Things I Wish I Had Known About My Mother's Remission
They all ask me “How is she?”
“Is she better?”
“Is she healthy?”
I tilt my head, look at them, and I smile. She is in remission. At this moment in time, the seriousness and intensity of her disease and pain has diminished. My mother has temporarily recovered from multiple myeloma.
Multiple myeloma is when cancerous plasma cells accumulate in the bone marrow and crowd out the healthy blood cells. This can cause weakening and breaking of bones. My mother was diagnosed after she drove herself to the emergency room with back pain. The cancer had eaten through her spine.
After countless rounds of chemotherapy, medications and a stem cell transplant, she is in remission. Her blood work is normal and her chemotherapy has been cut down to twice a month. Although multiple myeloma is treatable, it is not curable. We know that there are cancer cells lurking in her body, but for now they lay dormant.
Remission is not exactly the loud, wild and carefree celebration I imagined. My mother has not bounced back; things are not back to normal. She spent her life working, multitasking and managing it all and now she stays home. She would love to travel, but all the medicine she is on does not make it easy nor spontaneous. She wants to scoop up and run after her grandchildren, but she is still too weak. She used to have energy late into the evening, now she barely sees the sunset before she is in bed. She used to lay in the sun, now the heat makes her sick. Her memory is stunted, her concentration causes her to struggle. The music is not blaring and we are not dancing.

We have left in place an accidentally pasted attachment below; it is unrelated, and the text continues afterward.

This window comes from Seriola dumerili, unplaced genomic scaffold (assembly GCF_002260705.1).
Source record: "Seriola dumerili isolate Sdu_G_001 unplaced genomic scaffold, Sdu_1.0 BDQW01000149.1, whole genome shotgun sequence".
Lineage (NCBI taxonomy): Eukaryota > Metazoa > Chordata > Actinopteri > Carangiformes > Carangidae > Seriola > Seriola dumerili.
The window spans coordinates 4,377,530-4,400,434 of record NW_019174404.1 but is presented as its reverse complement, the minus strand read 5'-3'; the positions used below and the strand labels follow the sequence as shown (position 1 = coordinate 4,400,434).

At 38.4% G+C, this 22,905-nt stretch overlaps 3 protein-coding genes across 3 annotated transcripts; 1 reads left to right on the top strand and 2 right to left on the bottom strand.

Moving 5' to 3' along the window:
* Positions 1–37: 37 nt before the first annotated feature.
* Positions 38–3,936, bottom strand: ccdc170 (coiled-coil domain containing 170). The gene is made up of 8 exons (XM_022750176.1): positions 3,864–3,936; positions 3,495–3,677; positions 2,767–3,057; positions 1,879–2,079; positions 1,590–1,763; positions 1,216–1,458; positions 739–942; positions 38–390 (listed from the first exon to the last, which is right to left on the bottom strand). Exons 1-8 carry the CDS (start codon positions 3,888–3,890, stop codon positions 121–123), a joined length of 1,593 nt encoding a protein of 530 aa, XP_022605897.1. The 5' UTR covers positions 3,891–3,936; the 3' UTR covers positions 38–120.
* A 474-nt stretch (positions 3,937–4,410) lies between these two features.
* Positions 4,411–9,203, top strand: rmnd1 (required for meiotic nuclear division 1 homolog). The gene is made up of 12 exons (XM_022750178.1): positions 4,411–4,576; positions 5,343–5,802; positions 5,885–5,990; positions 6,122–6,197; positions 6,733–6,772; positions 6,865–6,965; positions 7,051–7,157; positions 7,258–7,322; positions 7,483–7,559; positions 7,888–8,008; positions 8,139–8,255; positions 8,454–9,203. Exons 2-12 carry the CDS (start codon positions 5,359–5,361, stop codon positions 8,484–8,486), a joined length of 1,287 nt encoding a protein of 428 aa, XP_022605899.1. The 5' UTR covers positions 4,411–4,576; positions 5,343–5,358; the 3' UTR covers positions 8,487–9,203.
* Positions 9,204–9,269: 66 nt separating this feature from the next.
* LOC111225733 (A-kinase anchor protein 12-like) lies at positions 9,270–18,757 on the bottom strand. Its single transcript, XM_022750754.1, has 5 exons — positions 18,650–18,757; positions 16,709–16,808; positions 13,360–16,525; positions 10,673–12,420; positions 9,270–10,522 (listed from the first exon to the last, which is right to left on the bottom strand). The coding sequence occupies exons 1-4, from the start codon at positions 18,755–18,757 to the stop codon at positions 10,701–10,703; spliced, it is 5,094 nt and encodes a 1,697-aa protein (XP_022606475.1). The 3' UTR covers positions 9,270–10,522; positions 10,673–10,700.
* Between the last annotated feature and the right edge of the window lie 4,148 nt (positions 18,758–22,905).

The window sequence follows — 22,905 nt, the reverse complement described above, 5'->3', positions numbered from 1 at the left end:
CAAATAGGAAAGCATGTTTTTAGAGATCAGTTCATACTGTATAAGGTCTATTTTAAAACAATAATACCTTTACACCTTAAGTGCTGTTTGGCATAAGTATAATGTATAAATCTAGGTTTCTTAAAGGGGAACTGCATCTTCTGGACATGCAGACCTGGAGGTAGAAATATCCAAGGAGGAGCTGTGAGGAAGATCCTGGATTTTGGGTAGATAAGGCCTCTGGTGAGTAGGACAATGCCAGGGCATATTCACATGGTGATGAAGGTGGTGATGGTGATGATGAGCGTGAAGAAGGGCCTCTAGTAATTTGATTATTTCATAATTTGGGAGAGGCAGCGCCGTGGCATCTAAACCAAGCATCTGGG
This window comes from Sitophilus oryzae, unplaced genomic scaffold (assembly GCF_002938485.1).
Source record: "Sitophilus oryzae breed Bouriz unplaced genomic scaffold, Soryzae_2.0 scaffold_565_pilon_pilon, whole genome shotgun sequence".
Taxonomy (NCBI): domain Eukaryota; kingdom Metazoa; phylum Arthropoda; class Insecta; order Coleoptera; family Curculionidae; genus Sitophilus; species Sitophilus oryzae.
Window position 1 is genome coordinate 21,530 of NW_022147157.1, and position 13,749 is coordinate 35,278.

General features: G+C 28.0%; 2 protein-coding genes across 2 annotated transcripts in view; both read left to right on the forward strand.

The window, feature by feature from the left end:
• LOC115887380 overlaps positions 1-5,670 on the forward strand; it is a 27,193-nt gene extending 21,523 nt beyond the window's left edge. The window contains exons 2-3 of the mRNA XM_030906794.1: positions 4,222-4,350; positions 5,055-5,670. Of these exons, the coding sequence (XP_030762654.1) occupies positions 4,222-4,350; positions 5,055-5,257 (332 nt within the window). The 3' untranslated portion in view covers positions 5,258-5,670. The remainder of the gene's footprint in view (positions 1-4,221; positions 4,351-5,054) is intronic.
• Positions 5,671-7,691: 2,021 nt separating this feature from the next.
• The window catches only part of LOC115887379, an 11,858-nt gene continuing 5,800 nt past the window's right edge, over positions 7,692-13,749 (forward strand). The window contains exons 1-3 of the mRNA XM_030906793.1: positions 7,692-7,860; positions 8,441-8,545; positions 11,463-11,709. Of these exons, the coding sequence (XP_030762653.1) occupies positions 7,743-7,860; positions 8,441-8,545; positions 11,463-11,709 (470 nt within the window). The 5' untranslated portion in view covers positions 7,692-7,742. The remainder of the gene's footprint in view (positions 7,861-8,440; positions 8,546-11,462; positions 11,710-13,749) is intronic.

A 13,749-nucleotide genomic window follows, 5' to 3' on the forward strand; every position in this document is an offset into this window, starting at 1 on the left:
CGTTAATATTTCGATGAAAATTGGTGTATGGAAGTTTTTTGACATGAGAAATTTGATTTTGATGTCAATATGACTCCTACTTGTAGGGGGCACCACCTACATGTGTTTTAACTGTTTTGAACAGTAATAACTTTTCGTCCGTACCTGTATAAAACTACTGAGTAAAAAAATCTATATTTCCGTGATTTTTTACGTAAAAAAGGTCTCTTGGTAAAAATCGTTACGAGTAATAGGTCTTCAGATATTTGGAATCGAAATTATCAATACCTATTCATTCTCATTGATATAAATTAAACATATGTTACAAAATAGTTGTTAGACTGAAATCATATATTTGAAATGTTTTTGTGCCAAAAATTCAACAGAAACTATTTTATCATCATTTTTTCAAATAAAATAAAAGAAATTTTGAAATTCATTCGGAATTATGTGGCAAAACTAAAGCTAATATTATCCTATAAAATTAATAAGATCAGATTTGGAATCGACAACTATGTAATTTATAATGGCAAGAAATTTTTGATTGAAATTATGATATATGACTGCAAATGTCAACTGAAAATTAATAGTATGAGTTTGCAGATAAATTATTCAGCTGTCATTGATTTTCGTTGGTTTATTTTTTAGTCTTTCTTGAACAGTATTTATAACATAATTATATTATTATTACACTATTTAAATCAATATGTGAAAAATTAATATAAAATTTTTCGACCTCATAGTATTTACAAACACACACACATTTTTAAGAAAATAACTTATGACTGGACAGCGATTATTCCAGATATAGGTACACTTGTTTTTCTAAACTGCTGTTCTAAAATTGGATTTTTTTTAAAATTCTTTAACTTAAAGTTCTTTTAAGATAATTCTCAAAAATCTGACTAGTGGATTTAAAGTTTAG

Remission is a small, intimate gathering. It is a quiet, calm and thoughtful celebration. She is able to hug her grandchildren without the fear of germs. She is able to enjoy a visit out of the house with friends. She can stand long enough to cook her mother’s beloved recipe and share it with her family. She is able to watch her grandchildren’s sports and cheer them on in real life. She is able to come to birthday parties and enjoy a piece of cake. We all were able to surround her on her 60th birthday as she blew those candles out, symbolic of another year around the sun.
Although the party wasn’t raging and we all did not lose ourselves in the celebration, the moment I witnessed as my mother turned another year older was the most profound celebration I can imagine. The celebration of something not promised feels so much sweeter. Remission may not be exactly what we expected, but we would certainly like to stay for a while.
Getty image by bernardbodo